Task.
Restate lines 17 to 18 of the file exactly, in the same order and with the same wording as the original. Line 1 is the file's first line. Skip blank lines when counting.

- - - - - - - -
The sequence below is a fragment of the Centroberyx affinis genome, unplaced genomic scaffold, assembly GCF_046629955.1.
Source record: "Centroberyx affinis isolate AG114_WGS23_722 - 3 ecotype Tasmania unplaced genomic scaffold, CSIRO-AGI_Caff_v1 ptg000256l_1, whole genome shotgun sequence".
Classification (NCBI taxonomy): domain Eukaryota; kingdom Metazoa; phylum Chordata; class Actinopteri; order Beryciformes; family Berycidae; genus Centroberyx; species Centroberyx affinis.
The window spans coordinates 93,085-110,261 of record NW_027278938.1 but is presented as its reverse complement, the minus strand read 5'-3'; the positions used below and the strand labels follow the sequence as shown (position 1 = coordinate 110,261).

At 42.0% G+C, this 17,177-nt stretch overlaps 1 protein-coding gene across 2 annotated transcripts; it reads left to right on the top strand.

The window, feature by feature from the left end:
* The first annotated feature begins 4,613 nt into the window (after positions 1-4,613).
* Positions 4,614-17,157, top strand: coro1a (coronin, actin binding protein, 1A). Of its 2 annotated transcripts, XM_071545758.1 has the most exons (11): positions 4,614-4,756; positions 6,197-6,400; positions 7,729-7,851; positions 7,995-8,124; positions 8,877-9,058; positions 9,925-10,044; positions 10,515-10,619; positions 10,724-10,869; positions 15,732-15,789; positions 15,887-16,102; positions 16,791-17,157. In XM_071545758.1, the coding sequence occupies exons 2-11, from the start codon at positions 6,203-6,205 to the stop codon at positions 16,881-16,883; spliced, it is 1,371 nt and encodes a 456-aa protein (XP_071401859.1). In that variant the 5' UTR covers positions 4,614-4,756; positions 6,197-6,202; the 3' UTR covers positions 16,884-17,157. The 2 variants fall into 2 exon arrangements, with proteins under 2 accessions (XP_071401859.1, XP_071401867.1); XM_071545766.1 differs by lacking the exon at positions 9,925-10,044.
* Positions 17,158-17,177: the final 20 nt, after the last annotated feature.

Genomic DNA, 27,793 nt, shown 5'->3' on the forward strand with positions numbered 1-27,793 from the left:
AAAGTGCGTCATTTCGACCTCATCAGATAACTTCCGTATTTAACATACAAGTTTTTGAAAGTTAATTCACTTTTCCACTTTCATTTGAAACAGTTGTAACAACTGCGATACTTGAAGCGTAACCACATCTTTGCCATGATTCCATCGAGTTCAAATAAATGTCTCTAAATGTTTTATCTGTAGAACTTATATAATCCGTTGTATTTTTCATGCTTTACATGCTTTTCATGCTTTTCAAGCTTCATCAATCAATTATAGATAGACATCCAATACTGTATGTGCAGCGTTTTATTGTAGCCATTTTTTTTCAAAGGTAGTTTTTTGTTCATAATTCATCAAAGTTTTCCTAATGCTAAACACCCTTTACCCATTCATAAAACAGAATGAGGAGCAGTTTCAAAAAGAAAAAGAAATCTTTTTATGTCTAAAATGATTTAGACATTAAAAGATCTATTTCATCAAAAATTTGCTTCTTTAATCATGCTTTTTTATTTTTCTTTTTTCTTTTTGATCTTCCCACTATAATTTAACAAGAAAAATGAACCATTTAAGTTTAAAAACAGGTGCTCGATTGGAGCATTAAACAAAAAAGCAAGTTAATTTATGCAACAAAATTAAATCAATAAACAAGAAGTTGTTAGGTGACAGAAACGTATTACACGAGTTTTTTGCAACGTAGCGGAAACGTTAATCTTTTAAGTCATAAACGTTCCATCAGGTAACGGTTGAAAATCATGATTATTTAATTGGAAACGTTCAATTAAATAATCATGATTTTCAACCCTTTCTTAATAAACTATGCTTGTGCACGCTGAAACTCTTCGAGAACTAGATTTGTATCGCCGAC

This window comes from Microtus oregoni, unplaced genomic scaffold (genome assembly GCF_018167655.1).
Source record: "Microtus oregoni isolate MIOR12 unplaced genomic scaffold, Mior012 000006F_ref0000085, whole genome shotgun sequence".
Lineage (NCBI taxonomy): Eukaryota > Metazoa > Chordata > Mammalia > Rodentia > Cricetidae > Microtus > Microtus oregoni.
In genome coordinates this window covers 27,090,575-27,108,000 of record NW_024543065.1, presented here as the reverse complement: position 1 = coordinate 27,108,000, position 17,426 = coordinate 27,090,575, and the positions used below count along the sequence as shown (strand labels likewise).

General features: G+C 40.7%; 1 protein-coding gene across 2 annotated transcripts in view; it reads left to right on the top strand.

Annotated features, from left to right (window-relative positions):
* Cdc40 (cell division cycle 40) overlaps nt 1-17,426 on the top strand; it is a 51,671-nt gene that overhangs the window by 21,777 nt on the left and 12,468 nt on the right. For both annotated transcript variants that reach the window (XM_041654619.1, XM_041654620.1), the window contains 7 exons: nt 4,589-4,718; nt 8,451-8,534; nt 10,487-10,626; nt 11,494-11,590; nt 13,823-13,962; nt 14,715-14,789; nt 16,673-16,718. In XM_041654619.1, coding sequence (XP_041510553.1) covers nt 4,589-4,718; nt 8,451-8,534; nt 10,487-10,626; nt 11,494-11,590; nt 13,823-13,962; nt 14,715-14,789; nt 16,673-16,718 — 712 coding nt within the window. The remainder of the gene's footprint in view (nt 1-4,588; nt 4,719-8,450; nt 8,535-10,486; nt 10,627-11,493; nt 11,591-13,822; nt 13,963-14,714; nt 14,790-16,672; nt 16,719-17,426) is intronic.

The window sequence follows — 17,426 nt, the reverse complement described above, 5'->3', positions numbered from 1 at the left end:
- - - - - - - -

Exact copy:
Annotated features, from left to right (window-relative positions):
* Cdc40 (cell division cycle 40) overlaps nt 1-17,426 on the top strand; it is a 51,671-nt gene that overhangs the window by 21,777 nt on the left and 12,468 nt on the right. For both annotated transcript variants that reach the window (XM_041654619.1, XM_041654620.1), the window contains 7 exons: nt 4,589-4,718; nt 8,451-8,534; nt 10,487-10,626; nt 11,494-11,590; nt 13,823-13,962; nt 14,715-14,789; nt 16,673-16,718. In XM_041654619.1, coding sequence (XP_041510553.1) covers nt 4,589-4,718; nt 8,451-8,534; nt 10,487-10,626; nt 11,494-11,590; nt 13,823-13,962; nt 14,715-14,789; nt 16,673-16,718 — 712 coding nt within the window. The remainder of the gene's footprint in view (nt 1-4,588; nt 4,719-8,450; nt 8,535-10,486; nt 10,627-11,493; nt 11,591-13,822; nt 13,963-14,714; nt 14,790-16,672; nt 16,719-17,426) is intronic.